TOKYO: Philippines' Carlo Paalam reacts after winning against Japan's Ryomei Tanaka in the men's fly (48-52kg) semi-final boxing match during the Tokyo 2020 Olympic Games at the Kokugikan Arena in Tokyo yesterday. - AFP

TOKYO: Flyweight Carlo Paalam is one victory away from winning a first Olympic gold medal for the Philippines in boxing after his semi-final masterclass yesterday in Tokyo. But there is to be no double Filipino gold after compatriot Eumir Marcial was edged out on split points in his middleweight semi. The Philippines has a proud boxing history and boasts one of the all-time greats in Manny Pacquiao. But the country has never won Olympic boxing gold -- Paalam could be the man to change that, even if it is something that the 23-year-old refuses to talk about for now.

"I cannot answer that question now, sorry," he replied, asked by AFP what it would mean to win gold, a first in boxing and only the second ever for the Philippines at the Olympics in any sport. "I have got the final to think about, which will be a tough fight." Paalam, who sank to his knees and screamed when victory was announced in his semi-final, faces Britain's Galal Yafai in the final tomorrow. At Kokugikan Arena, which is usually home to Japan's national sport, sumo, Paalam outboxed home fighter Ryomei Tanaka in a unanimous points win.

Paalam was ahead on the judges' scorecards after the first two rounds -- they are displayed on screens to make the scoring more transparent - and had Japan's Tanaka chasing shadows and missing wildly with his shots at times. There was disappointment however for Marcial, a narrow loser to Ukraine's Oleksandr Khyzhniak. Marcial, 25, will take home bronze. "We've been dreaming of this since I was young and now I'm here," he said. "I represent the Philippines in the Tokyo Olympics. I win the bronze medal. I'm so proud of myself."

The Philippines have enjoyed a breakthrough in boxing at Olympic level in Tokyo. On Tuesday, Nesthy Petecio had to settle for silver after she was beaten by Japan's Sena Irie in the final of the women's featherweight event. But the 29-year-old still became the first woman from the Philippines to win an Olympic boxing medal.

'Olympic gold is crazy'

For Yafai, it was not that long ago that he was handling rubbish and picking up boxes in a car factory. He hated it. Now the Briton is vying for gold in an Olympic boxing final. The 28-year-old, who has two older brothers who are professional boxers, defeated Kazakhstan's Saken Bibossinov in their flyweight semi-final in Tokyo yesterday on split points. Yafai now faces Paalam in tomorrow's title decider and said: "It's the Olympic gold, isn't it, man? Olympic gold is crazy. Just imagine being the Olympic champion."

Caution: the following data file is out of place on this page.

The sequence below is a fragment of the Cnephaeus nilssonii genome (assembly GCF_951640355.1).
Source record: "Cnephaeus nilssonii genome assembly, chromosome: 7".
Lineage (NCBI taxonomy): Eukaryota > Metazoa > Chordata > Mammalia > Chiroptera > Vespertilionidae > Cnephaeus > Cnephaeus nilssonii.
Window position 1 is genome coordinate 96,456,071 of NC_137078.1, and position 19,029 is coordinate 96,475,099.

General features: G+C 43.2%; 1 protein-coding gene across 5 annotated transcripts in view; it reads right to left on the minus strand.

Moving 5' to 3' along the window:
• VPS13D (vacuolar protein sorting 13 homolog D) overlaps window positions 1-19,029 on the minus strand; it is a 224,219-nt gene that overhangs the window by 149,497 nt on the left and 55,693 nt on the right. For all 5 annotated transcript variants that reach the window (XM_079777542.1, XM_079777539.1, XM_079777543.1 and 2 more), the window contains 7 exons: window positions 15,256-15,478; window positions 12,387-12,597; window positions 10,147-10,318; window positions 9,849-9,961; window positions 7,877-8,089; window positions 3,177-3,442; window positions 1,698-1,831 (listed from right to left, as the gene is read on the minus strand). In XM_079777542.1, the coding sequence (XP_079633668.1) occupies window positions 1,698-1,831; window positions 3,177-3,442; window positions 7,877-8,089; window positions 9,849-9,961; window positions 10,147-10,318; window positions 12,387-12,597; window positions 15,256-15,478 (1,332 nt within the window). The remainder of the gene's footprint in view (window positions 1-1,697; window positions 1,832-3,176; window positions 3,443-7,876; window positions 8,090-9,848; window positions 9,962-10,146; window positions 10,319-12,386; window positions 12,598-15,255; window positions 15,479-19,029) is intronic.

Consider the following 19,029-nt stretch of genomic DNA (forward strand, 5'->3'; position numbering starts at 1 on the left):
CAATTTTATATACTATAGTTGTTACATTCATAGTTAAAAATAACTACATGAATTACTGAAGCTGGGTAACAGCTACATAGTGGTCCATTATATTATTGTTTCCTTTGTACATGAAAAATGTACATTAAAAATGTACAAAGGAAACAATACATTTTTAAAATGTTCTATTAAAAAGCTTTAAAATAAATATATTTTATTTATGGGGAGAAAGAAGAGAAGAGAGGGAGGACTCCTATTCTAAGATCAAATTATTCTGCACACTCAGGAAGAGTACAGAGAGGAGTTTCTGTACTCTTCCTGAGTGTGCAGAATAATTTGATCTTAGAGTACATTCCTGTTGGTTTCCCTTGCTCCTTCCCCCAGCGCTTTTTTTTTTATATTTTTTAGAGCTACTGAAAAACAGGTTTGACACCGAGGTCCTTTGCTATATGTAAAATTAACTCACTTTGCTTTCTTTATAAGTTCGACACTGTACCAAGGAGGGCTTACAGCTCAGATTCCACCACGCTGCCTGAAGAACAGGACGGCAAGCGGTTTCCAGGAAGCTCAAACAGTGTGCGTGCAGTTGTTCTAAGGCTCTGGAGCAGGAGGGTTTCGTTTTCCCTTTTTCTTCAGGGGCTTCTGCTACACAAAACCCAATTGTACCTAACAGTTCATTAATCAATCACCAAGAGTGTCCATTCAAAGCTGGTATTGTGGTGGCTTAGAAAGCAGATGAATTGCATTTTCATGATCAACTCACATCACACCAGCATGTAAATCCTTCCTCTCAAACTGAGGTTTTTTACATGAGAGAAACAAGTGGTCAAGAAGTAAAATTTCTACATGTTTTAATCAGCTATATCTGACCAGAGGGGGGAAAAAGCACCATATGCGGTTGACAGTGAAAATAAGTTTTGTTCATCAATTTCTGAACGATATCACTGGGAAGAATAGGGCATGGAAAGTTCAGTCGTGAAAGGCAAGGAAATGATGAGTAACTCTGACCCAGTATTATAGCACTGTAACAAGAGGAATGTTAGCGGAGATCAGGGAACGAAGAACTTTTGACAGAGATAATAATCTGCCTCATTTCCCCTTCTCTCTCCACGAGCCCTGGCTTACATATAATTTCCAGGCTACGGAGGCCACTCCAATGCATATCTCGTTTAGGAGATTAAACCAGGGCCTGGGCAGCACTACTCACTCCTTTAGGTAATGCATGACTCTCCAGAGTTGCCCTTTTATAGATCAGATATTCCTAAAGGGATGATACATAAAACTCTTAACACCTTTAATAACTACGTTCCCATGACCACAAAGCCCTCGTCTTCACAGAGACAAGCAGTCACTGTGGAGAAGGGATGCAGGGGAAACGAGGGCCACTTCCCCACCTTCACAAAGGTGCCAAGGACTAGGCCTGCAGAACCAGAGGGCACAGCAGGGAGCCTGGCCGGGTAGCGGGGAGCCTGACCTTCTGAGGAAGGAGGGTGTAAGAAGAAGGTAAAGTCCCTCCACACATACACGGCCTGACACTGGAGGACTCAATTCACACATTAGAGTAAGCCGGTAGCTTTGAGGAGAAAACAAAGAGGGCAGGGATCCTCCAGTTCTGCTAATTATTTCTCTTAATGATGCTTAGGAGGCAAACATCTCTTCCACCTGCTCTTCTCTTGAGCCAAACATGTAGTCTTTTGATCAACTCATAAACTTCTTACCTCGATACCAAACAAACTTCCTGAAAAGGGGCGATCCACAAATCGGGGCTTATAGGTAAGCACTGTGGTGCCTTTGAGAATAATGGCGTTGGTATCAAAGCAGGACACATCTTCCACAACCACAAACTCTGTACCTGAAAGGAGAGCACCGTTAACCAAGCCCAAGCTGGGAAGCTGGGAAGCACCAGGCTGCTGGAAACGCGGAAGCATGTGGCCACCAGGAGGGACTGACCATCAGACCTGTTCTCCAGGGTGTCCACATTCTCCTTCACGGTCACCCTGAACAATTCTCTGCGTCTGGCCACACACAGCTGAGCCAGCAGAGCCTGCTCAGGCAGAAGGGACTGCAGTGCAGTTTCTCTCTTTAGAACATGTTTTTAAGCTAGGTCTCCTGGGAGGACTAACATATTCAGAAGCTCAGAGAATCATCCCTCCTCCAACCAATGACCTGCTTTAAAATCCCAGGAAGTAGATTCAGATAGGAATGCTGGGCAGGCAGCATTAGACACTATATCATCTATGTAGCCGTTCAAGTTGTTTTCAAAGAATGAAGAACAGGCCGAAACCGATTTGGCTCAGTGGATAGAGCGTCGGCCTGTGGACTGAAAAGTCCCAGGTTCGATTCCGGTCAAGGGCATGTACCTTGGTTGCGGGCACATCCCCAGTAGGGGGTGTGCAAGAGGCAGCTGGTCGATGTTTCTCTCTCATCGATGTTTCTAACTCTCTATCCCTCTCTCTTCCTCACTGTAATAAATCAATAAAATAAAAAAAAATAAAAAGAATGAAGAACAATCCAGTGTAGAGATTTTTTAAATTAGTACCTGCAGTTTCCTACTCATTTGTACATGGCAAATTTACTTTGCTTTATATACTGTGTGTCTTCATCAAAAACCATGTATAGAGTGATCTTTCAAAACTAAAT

It is a far cry from his long and demoralizing days at the car factory. "I was grafting, picking up boxes, dreaming of being at an Olympic Games," said Yafai, who made it to the Rio Games a year later, in 2016, but failed to win a medal. "I was doing the rubbish, picking up boxes, delivering parts. Just a skivvy job really," he added of his former life. "But now I'm on the verge of becoming Olympic champion. I hated working there, I'm not going to lie. I'd wanted to be a boxer for years, as I hate being told what to do. Now I'm my own boss and hopefully I can be the Olympic champion."

Russian wins gold

Elsewhere, Russia's relentless Albert Batyrgaziev beat Duke Ragan to win the Olympic featherweight boxing title yesterday, prolonging the United States' 17-year drought since their last men's gold in the sport. Despite Ragan's defeat, the US have enjoyed a revival in boxing in Tokyo under their respected Irish coach Billy Walsh and they still have two more shots at gold.

The 23-year-old Ragan, who has already turned professional and boasts a 4-0 win-loss record, was already breathing heavily in the second round against the all-action Russian. Batyrgaziev, also 23, took the title on a split decision. The US still have golden hopes. Keyshawn Davis competes in today's lightweight semi-final and on Sunday, the last day of the Olympics, Richard Torrez goes in the super-heavyweight final. So far in the boxing in Tokyo, hosts Japan have won one gold, Cuba two and now one for the Russians.

The United States are the most successful nation in the history of Olympic boxing. But since the 1970s and 1980s, and the days of Leon Spinks and "Sugar" Ray Leonard, they have fallen away. Andre Ward's gold at Athens in 2004 was their last men's boxing Olympic title. - AFP